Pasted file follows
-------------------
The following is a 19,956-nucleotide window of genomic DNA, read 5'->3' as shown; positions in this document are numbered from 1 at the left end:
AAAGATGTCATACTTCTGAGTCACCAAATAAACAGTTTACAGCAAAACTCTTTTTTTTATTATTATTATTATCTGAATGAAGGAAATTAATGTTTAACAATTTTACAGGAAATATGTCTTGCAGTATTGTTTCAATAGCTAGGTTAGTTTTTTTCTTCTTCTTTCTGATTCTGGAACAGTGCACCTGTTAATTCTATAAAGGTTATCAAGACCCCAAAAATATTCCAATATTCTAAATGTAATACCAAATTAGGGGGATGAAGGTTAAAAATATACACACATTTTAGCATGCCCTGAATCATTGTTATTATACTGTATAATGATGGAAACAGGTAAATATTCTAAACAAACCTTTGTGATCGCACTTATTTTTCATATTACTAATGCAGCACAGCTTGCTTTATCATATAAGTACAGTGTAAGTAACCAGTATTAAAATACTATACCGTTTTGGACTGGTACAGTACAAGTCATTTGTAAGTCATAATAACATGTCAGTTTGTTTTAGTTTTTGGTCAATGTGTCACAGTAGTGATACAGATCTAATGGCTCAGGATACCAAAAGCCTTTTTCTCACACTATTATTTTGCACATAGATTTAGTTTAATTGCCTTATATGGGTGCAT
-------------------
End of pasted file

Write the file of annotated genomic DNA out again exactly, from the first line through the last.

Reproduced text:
The following is a 19,956-nucleotide window of genomic DNA, read 5'->3' as shown; positions in this document are numbered from 1 at the left end:
AAAGATGTCATACTTCTGAGTCACCAAATAAACAGTTTACAGCAAAACTCTTTTTTTTATTATTATTATTATCTGAATGAAGGAAATTAATGTTTAACAATTTTACAGGAAATATGTCTTGCAGTATTGTTTCAATAGCTAGGTTAGTTTTTTTCTTCTTCTTTCTGATTCTGGAACAGTGCACCTGTTAATTCTATAAAGGTTATCAAGACCCCAAAAATATTCCAATATTCTAAATGTAATACCAAATTAGGGGGATGAAGGTTAAAAATATACACACATTTTAGCATGCCCTGAATCATTGTTATTATACTGTATAATGATGGAAACAGGTAAATATTCTAAACAAACCTTTGTGATCGCACTTATTTTTCATATTACTAATGCAGCACAGCTTGCTTTATCATATAAGTACAGTGTAAGTAACCAGTATTAAAATACTATACCGTTTTGGACTGGTACAGTACAAGTCATTTGTAAGTCATAATAACATGTCAGTTTGTTTTAGTTTTTGGTCAATGTGTCACAGTAGTGATACAGATCTAATGGCTCAGGATACCAAAAGCCTTTTTCTCACACTATTATTTTGCACATAGATTTAGTTTAATTGCCTTATATGGGTGCAT